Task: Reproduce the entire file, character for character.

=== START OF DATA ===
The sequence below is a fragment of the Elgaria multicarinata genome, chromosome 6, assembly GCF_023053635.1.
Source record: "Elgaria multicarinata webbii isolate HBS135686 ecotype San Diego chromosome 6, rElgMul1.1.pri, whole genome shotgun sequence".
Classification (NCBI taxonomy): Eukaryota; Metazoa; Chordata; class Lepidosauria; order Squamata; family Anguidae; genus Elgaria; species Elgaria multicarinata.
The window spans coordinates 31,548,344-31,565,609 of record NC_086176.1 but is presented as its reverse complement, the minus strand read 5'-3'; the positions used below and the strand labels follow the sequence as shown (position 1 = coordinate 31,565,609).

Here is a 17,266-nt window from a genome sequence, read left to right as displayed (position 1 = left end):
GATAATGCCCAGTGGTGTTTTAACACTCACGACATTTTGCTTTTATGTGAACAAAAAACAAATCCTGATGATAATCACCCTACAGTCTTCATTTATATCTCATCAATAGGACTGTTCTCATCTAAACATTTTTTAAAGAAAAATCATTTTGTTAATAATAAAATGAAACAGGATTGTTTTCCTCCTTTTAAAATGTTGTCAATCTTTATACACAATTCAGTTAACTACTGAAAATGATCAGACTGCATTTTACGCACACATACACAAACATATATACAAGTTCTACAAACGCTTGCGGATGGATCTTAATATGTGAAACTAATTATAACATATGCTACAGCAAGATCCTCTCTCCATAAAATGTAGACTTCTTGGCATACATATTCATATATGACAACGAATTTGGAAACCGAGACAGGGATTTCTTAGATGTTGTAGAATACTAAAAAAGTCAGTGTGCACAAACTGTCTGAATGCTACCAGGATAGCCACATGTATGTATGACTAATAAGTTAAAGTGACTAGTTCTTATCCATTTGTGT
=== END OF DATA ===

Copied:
The sequence below is a fragment of the Elgaria multicarinata genome, chromosome 6, assembly GCF_023053635.1.
Source record: "Elgaria multicarinata webbii isolate HBS135686 ecotype San Diego chromosome 6, rElgMul1.1.pri, whole genome shotgun sequence".
Classification (NCBI taxonomy): Eukaryota; Metazoa; Chordata; class Lepidosauria; order Squamata; family Anguidae; genus Elgaria; species Elgaria multicarinata.
The window spans coordinates 31,548,344-31,565,609 of record NC_086176.1 but is presented as its reverse complement, the minus strand read 5'-3'; the positions used below and the strand labels follow the sequence as shown (position 1 = coordinate 31,565,609).

Here is a 17,266-nt window from a genome sequence, read left to right as displayed (position 1 = left end):
GATAATGCCCAGTGGTGTTTTAACACTCACGACATTTTGCTTTTATGTGAACAAAAAACAAATCCTGATGATAATCACCCTACAGTCTTCATTTATATCTCATCAATAGGACTGTTCTCATCTAAACATTTTTTAAAGAAAAATCATTTTGTTAATAATAAAATGAAACAGGATTGTTTTCCTCCTTTTAAAATGTTGTCAATCTTTATACACAATTCAGTTAACTACTGAAAATGATCAGACTGCATTTTACGCACACATACACAAACATATATACAAGTTCTACAAACGCTTGCGGATGGATCTTAATATGTGAAACTAATTATAACATATGCTACAGCAAGATCCTCTCTCCATAAAATGTAGACTTCTTGGCATACATATTCATATATGACAACGAATTTGGAAACCGAGACAGGGATTTCTTAGATGTTGTAGAATACTAAAAAAGTCAGTGTGCACAAACTGTCTGAATGCTACCAGGATAGCCACATGTATGTATGACTAATAAGTTAAAGTGACTAGTTCTTATCCATTTGTGT